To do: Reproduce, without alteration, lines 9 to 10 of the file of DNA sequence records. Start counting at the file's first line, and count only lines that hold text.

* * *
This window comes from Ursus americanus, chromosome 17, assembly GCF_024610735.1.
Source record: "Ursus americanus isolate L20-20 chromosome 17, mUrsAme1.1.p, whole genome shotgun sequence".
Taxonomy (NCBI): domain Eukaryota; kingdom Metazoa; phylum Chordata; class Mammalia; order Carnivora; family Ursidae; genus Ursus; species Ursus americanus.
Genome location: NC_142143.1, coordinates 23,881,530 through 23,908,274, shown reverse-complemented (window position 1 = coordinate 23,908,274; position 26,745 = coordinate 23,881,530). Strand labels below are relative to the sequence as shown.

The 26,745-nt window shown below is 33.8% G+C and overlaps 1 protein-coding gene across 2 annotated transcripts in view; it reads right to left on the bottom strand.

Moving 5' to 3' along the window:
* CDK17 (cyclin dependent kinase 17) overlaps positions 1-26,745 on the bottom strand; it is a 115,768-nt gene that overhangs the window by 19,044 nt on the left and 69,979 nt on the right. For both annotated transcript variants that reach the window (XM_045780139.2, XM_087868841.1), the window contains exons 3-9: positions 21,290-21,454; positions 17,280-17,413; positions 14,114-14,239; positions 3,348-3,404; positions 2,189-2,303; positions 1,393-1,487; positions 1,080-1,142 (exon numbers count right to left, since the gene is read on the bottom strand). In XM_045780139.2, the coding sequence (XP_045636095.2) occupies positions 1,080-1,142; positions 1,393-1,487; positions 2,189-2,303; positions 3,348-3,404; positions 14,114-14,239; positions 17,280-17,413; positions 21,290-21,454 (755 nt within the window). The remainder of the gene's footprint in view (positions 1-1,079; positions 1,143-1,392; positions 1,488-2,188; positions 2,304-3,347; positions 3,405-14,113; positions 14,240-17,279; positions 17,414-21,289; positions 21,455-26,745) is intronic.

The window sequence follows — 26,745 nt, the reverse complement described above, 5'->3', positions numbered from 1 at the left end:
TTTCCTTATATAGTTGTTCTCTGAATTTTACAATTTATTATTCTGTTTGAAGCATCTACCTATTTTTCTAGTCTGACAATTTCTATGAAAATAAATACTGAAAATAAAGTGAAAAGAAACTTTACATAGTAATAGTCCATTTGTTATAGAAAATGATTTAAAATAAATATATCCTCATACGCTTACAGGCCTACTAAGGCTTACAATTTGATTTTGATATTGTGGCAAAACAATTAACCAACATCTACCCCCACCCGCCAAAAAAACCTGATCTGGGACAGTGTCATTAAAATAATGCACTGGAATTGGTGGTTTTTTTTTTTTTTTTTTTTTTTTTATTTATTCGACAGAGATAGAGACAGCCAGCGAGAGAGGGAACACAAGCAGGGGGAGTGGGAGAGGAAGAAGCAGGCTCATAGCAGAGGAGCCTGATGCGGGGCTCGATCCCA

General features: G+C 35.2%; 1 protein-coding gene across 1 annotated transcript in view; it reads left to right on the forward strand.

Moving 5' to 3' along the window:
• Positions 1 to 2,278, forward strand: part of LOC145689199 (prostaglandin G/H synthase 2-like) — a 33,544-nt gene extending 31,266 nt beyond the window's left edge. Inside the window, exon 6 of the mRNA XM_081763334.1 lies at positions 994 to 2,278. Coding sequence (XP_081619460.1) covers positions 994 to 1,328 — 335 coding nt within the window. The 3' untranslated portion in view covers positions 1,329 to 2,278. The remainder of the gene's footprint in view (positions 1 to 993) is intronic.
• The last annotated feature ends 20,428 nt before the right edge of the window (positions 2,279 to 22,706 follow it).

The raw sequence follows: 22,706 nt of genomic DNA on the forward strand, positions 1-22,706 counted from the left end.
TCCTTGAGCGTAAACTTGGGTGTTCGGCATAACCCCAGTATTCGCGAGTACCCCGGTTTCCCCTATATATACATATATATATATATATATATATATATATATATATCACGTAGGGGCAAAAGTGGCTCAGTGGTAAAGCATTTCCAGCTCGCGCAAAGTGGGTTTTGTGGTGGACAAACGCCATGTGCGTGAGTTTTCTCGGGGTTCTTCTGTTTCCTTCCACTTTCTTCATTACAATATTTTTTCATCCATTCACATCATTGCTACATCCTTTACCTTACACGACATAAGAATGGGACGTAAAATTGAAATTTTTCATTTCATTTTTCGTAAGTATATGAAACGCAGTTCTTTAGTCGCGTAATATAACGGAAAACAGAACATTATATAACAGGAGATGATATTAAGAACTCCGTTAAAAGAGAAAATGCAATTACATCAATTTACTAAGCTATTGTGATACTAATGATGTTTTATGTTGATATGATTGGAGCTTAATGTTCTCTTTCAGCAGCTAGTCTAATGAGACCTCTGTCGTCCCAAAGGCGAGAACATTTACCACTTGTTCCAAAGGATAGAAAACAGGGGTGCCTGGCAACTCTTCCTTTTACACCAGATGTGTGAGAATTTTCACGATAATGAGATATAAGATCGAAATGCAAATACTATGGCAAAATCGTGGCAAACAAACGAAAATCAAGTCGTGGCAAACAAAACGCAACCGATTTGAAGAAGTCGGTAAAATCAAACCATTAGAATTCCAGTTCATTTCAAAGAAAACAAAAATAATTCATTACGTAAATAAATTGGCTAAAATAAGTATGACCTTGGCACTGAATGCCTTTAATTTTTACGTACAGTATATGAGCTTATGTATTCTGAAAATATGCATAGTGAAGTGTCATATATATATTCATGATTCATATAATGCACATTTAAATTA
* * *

TTTCCTTATATAGTTGTTCTCTGAATTTTACAATTTATTATTCTGTTTGAAGCATCTACCTATTTTTCTAGTCTGACAATTTCTATGAAAATAAATACTGAAAATAAAGTGAAAAGAAACTTTACATAGTAATAGTCCATTTGTTATAGAAAATGATTTAAAATAAATATATCCTCATACGCTTACAGGCCTACTAAGGCTTACAATTTGATTTTGATATTGTGGCAAAACAATTAACCAACATCTACCCCCACCCGCCAAAAAAACCTGATCTGGGACAGTGTCATTAAAATAATGCACTGGAATTGGTGGTTTTTTTTTTTTTTTTTTTTTTTTTATTTATTCGACAGAGATAGAGACAGCCAGCGAGAGAGGGAACACAAGCAGGGGGAGTGGGAGAGGAAGAAGCAGGCTCATAGCAGAGGAGCCTGATGCGGGGCTCGATCCCA

General features: G+C 35.2%; 1 protein-coding gene across 1 annotated transcript in view; it reads left to right on the forward strand.